Stephen Colbert's White House Correspondents legacy

By Brian Lowry

NEW YORK (CNNMoney) -- Larry Wilmore will tackle what's become a difficult assignment on Saturday night, serving as the entertainment for the White House Correspondents Dinner. And if the balancing act playing that event has become more treacherous for comics, the host of Comedy Central's "The Nightly Show" can thank the guy he replaced in his current gig, Stephen Colbert.

It's been a decade since Colbert's memorable performance at the correspondents dinner, where -- in his trademark persona spoofing a conservative TV host -- he skewered then-President George W. Bush, as well as the assembled press corps for essentially serving as stenographers during his administration. Describing the process of Bush's decisions and the media's coverage as "Make, announce, type," Colbert told the room, "Just put 'em through a spell check and go home. Get to know your family again."

Response to the speech was widely divided, panned by many in attendance as uncomfortable and even disrespectful. Much of the next-day response, however, lavishly praised Colbert for his comedic fearlessness. The routine became a YouTube sensation.

The correspondents association, too, drew some fire for acting surprised by what transpired. Then-colleague and boss Jon Stewart, for example, quipped on "The Daily Show" that Colbert was somehow "under the impression that they'd hired him to do what he does every night on television." The group received additional ridicule the following year for choosing impressionist Rich Little as its headliner, perceived as a "safe" choice in the wake of Colbert's barbed material.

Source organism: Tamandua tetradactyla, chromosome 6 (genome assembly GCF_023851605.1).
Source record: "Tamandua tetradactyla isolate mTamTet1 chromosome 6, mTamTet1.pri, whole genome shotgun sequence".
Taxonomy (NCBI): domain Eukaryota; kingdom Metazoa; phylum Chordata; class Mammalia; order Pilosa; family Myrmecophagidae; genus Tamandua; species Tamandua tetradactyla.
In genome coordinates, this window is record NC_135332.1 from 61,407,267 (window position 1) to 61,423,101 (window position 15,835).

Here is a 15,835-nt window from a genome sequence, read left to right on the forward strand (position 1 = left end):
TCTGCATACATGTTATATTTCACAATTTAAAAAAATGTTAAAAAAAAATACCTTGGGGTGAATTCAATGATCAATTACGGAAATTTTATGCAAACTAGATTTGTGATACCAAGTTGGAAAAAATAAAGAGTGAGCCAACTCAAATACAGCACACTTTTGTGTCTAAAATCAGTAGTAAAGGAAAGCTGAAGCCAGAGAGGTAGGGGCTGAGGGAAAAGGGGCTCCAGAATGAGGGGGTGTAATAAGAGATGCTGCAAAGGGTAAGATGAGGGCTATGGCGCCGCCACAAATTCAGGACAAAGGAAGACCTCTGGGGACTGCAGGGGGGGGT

Partisan rancor has only added to the delicacy of delivering stand-up in this environment, and Wilmore -- once "The Daily Show's" "senior black correspondent" -- is known for his own brand of pointed satire, often using race as a jumping-off point.

With his ratings lagging well behind Colbert's level, the appearance could be an opportunity for Wilmore to make his own cultural mark, and perhaps remind some people to give his show a second look.

As for Colbert, while his White House Correspondents moment further burnished his critical cachet, translating that to the wider platform of CBS' "Late Show" has been something of a challenge. The host trails "The Tonight Show Starring Jimmy Fallon" by a sizable margin.

As Colbert's experience indicates, it's virtually impossible to please everyone in this setting. But if people are still referencing Wilmore's speech a decade from now, odds are he'll have done something right.

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